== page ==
His work is hidden among the museum’s usual exhibits and is split into different rooms, including installations, paintings and sculptures.

Reading this reminded me of another one of Banksy’s projects:  a series of amazing protest art he painted along Israel’s barrier wall a few years ago.  Scroll down to see some of the more well-known images he put up in Bethlehem.  Click the clip above to see the mysterious artist in action…



The Ottomans: Gone But Not Forgotten


Read an interesting article in the NY Times Saturday about the new $200 million museum opening in Athens. Apparently there is now hope in Greece that it will become the permanent home for the Parthenon Marbles – an ancient frieze from the Parthenon that was taken by the British in the early 19th century.

Toward the end of the article:

Greece retains only 36 of the 115 original panels from the Parthenon frieze, which depicts a procession in honor of the goddess Athena. Britain has long asserted that when (British Ambassador) Lord Elgin chiseled off the sculptures some 200 years ago, he was acting legally, since he had permission from Greece’s Ottoman rulers.

Ottoman law, Ottoman law…

Something about this sounded strangely familiar – then it hit me. Ottoman law has also been invoked in defense of a very different sort of theft: namely Israel’s nationalization of Palestinian land in the Occupied Territories.

From a 2005 B’tselem report:

The declaration of the territory as state land was grounded on a manipulative use of the Ottoman Land Law of 1858, which was absorbed in the British mandatory legislation, and later in Jordanian law. According to the 1858 law, the state may take possession of land that is not worked for three consecutive years. In accordance with the military legislation, through which the Ottoman Law was applied, the burden of proof was on the person contending that his parcel of land is not state land.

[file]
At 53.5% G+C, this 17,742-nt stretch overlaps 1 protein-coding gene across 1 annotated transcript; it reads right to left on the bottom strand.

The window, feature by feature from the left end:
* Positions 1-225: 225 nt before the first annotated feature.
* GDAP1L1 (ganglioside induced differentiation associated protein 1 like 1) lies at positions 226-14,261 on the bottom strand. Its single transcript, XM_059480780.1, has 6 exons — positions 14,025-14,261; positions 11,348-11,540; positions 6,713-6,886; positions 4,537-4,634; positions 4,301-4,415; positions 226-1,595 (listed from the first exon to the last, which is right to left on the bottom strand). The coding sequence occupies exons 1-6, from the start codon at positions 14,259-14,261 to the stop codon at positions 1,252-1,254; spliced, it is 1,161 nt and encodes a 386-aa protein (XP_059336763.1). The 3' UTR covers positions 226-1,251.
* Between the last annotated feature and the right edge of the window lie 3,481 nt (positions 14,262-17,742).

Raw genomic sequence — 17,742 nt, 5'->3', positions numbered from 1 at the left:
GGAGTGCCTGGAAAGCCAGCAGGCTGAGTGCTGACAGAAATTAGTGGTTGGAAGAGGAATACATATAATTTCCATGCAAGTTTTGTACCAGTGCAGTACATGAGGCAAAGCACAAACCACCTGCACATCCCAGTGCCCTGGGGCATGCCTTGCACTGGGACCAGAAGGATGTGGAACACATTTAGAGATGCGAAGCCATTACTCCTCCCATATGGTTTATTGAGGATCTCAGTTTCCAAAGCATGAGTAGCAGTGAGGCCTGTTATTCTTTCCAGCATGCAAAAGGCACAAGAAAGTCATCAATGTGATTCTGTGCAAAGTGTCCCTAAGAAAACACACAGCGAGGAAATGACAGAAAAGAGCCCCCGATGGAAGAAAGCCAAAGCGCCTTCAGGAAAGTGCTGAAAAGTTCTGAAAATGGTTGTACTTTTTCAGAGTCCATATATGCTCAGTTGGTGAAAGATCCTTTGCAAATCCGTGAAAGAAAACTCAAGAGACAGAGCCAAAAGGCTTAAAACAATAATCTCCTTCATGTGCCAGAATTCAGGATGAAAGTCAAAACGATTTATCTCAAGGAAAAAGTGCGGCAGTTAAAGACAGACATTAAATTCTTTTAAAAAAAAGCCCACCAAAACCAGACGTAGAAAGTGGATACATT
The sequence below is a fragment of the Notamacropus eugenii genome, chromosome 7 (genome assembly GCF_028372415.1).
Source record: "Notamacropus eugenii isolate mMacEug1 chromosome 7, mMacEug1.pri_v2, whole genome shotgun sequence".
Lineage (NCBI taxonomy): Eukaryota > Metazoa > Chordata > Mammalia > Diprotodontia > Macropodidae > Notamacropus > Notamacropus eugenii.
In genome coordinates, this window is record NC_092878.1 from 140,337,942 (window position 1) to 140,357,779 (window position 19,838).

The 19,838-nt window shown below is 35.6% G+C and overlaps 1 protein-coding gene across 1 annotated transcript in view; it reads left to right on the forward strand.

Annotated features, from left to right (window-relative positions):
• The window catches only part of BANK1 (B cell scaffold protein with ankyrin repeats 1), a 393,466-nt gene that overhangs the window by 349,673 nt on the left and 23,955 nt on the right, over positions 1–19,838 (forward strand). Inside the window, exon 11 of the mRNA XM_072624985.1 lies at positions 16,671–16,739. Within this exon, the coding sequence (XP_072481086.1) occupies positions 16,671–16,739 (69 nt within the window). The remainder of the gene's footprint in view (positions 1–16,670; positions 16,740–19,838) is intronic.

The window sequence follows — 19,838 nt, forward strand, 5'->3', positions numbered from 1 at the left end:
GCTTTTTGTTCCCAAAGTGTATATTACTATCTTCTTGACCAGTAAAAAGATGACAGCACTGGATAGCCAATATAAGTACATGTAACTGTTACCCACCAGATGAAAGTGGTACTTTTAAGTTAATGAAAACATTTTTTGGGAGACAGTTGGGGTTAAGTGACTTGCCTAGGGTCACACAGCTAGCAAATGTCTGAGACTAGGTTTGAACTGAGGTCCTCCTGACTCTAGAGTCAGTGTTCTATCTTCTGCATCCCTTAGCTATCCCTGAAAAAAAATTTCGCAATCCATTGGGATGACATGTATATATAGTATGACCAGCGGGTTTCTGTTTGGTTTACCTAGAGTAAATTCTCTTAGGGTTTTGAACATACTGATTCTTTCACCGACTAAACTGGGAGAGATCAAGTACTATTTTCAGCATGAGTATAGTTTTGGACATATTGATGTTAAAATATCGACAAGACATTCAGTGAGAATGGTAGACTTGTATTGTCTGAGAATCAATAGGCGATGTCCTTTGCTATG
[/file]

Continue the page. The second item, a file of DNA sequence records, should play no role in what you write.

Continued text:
Who knew? It’s almost a hundred years since the Ottoman empire went under, but its legal genius is still appreciated more than ever…

Theater of Crisis in Israel/Palestine

It seems that two remarkable, powerfully self-reflective theater productions are currently being staged in the same little patch of land: “Gaza-Ramallah,” a Palestinian play produced by The Haya Theater in Ramallah; and “Bat-Yam-Tykocin,” staged jointly by The Habima Theater and the Contemporary Theater of Wroclaw in Tel Aviv.

For its part, “Gaza-Ramallah” appears to skewer Gazan and West Bank culture with equal opportunity satire. Interestingly, Palestinian actor/playwright Imad Farajin chooses not to dwell on the humanitarian crisis in Gaza but instead turns his sights on Gaza’s materialistic consumer culture. He seems to be just as unsparing in his portayal of Palestinian Authority corruption in the West Bank.  From an Amira Hass feature in Ha’aretz:

It is a culture where Palestinian businessmen, politicians, dialogue and research institution directors associate with Israeli counterparts and former senior military officers and the Shin Bet security service. A culture that allows a few individuals to accumulate wealth at the expense of the struggle against occupation. It is the “Oslo culture,” which has given peace, dialogue and coexistence a bad name.

“Bat-Yam-Tykocin” appears to be equally as emotionally/politically raw.  The pair of plays, written by an Israeli playwrignt and a Polish playwright respectively, is performed in Polish and Hebrew and takes head-on some of the common assumptions Jews and Poles harbor about the Holocaust.  The results seem to be, understandably enough, fairly challenging and painful – you can read more about the production in another newsy Ha’aretz piece.

I’m consistently struck by the ways theater can address the inner truths of complex issues in ways that far transcend media reports and history books. And I’m heartened that in the midst of this tragic crisis, there are still Palestinians and Jews who are ready to plumb their respective experiences with unflinching honesty…

The clip up top features “Bat Yam” in rehearsal; below you can see an excerpt from “Gaza-Ramallah.” (No subtitles, however – you may have to find an Arabic-speaking friend to translate).